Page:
2011-06-03 02:27:10 PM  

Fark_Guy_Rob: Then, you've got the time factor. Your 10 mile ride can easily transform a 15 minute commute into a 40 minute bicycle ride


Depends on road congestion I guess. My 10 mile drive usually takes 25-30 minutes whereas my bike ride the same distance takes 30-35. On the parts with bike lanes, I'm usually going faster than the cars, and on the parts with shared lanes, I'm usually getting from one poorly-timed traffic light to the next in about the same amount of time as the cars around me.
 
2011-06-03 02:28:44 PM  
dear lord think of the housing. on the good side you will have more mass transit options. on the down side you will probably see a spike in housing as people fight harder over living close to work (or whatever is important to them)
 
2011-06-03 02:28:46 PM  

raygundan: Kreigenstein: Not really, they're just measured and tested differently. A new Prius, tested to the EPA standards gets 50mpg. Using the same car in the Euro standard gets 76 mpg (imperial).

Imperial Gallons are 20% larger. The standards are different as well but the majority comes from their humongous gallons.


Look carefully at what you just wrote. Imperial Gallons are 20% larger. 50mpg * 1.2 = 60mpg... so it accounts for 10mpg of the 26mpg difference. It's obviously *not* the majority of the difference between EPA and UK fuel economy ratings.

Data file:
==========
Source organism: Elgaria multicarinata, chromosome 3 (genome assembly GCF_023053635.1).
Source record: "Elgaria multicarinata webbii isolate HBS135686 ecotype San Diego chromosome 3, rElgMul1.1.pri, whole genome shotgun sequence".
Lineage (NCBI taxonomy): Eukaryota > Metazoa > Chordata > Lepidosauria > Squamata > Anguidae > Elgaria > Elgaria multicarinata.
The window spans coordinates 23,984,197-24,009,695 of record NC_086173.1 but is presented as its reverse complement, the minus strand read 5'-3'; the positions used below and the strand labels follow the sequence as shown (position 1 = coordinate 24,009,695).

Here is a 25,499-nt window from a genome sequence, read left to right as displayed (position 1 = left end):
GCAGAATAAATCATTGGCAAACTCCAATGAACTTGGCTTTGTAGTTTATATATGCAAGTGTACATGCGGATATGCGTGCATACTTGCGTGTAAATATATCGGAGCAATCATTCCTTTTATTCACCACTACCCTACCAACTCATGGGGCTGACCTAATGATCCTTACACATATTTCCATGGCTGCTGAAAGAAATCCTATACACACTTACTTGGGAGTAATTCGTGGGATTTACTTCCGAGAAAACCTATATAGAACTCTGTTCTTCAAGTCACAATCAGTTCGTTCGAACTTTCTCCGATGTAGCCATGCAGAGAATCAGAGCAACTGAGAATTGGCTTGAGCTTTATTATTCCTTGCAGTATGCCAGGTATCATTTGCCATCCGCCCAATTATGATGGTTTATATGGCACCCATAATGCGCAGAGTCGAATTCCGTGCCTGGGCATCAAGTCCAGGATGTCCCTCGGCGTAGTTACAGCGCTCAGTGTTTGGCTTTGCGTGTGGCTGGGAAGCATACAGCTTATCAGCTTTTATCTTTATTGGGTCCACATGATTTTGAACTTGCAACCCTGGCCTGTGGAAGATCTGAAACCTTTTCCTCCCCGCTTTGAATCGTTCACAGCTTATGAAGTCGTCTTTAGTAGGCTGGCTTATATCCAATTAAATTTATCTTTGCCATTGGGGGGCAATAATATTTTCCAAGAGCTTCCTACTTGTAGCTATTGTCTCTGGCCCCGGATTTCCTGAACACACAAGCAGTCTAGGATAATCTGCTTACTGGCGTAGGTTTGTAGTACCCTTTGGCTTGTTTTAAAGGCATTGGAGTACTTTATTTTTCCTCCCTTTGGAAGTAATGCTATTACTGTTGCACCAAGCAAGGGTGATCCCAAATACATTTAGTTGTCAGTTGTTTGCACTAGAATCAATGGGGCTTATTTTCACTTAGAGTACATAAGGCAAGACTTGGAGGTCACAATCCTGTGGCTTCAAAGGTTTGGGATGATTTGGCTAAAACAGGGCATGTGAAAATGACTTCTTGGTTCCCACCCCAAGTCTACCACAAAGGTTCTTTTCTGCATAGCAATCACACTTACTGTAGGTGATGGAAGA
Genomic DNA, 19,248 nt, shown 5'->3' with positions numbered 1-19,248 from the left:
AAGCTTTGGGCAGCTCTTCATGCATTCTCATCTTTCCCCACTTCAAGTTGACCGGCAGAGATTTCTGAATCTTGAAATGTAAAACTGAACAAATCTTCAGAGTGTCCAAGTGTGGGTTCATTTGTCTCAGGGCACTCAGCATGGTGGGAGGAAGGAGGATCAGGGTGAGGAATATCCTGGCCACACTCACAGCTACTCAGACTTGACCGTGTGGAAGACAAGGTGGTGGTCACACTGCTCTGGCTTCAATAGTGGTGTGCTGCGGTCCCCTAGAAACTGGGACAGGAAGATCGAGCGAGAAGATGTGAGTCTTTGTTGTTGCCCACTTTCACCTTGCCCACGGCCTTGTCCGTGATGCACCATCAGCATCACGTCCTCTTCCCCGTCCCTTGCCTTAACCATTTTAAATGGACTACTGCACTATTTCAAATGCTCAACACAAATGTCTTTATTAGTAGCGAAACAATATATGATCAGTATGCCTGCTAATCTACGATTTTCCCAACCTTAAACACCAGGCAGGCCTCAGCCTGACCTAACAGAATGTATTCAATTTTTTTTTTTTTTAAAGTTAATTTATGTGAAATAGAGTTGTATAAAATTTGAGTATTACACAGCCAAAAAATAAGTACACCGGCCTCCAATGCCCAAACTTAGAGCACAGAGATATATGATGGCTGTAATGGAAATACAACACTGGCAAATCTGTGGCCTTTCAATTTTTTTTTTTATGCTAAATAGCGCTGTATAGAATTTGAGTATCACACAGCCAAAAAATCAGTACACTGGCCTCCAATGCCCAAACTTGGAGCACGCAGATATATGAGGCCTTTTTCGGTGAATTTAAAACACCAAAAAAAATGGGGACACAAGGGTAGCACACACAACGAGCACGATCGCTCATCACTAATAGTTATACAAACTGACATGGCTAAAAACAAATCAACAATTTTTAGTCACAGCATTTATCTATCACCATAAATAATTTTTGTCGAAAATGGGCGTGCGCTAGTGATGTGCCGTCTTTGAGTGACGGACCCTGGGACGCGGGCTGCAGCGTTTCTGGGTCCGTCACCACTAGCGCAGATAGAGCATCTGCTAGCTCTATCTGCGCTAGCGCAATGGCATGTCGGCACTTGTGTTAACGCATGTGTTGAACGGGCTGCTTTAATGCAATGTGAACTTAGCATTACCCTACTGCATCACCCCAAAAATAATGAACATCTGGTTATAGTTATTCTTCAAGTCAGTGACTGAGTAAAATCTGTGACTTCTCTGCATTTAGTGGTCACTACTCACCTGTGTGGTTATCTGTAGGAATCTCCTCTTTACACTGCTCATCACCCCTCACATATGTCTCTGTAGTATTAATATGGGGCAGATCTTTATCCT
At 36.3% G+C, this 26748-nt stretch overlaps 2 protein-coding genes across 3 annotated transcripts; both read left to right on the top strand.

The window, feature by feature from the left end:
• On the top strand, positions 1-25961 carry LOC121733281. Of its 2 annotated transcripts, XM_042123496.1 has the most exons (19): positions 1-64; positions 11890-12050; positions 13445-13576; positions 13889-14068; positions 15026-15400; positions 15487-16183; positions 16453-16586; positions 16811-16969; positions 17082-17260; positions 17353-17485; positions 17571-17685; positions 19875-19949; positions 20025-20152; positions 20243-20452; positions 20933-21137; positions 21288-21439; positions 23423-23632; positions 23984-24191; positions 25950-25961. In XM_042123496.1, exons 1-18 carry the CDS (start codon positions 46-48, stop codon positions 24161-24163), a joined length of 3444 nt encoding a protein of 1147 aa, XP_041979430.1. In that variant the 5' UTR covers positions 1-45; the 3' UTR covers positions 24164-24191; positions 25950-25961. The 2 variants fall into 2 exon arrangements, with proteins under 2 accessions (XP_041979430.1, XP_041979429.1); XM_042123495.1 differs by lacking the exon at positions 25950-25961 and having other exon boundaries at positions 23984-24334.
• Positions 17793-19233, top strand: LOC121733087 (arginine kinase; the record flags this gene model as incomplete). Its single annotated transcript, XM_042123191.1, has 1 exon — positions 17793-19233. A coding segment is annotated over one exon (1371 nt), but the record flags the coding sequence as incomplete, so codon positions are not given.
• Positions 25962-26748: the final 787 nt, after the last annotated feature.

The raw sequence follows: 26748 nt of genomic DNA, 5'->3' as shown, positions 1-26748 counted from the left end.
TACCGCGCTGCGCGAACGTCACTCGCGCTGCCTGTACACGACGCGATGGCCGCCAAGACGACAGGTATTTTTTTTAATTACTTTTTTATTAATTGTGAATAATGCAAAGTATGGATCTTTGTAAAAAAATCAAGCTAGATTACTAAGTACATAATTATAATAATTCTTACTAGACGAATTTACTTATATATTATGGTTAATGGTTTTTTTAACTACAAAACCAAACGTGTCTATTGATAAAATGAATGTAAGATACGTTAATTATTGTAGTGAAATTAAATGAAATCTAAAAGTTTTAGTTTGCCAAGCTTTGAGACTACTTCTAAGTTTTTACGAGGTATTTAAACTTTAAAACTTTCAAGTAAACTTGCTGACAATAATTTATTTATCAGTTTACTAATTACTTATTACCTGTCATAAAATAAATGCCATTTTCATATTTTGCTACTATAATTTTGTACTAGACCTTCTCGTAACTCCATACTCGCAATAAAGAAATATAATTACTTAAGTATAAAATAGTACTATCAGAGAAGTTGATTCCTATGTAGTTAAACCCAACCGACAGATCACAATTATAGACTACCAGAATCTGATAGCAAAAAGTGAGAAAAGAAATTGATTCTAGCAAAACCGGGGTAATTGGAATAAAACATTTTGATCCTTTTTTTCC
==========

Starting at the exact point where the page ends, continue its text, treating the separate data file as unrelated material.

Hmmm, So it is. Thank you.
 
2011-06-03 02:29:19 PM  

serial_crusher: kapaso: olddinosaur: Okay Farkers, here comes the math:

Let us say a Chevy Volt at 60 mpg costs $32K.

Let us say a comparable car with a 30 mpg gas engine costs $16K.

Let us say gas is $4 a gallon.

At that rate you would have to drive 240,000 miles to save the difference.

Simple?

And that doesn't include the extra interest most people would pay on the 32K. Run the numbers with a truck that gets 16mpg and the upgrade gets a lot more attractive though.

That's not going to stop you from biatching about the next gas price increase cutting your savings down to only 190,000 miles though.


The point, you missed it.

From a financial stand point, if you already have a vehicle that gets around 30 mpg, the numbers do not justify the expense of a new vehicle. I have called for higher taxes on gasoline as the solution that is most likely to succeed in getting the US off or cutting down our usage of foreign oil. Gas is too cheap, I don't complain about 4 dollar per gallon gas and I think straight 50-75 percent federal tax would do wonders for where this country is in about 7-10 years.

Considering our rural lifestyle, the fuel efficiency standards are a damn near emergency that need to be addressed. I do see a lot of people claim to be saving money by buying a new slightly more efficient car though. They usually aren't saving anything, just justifying a new purchase.
 
2011-06-03 02:29:46 PM  

Muta: Kuroshin: Only 45mpg, but infinitely better/cooler/hotter than yours.

And it's got a pillion seat! You can actually pick up chicks with it!

This gets 80-90 mpg and is cooler than that thing you post AND will get you laid.


Sorry, I'm not into dudes. If getting 80mpg means I can only get laid by guys in skinny jeans, I'll pass.

/I have to ride the Interstate, so a scooter won't work for me
//all kinds of illegal
 
2011-06-03 02:32:45 PM  

Tiberius Gracchus: My '94 Saturn with 225k miles on it still gets 39 mi/gallon. That's the standard I want to maintain...the hell with raising it.


1998 VW Jetta.
255k.
45 MPG.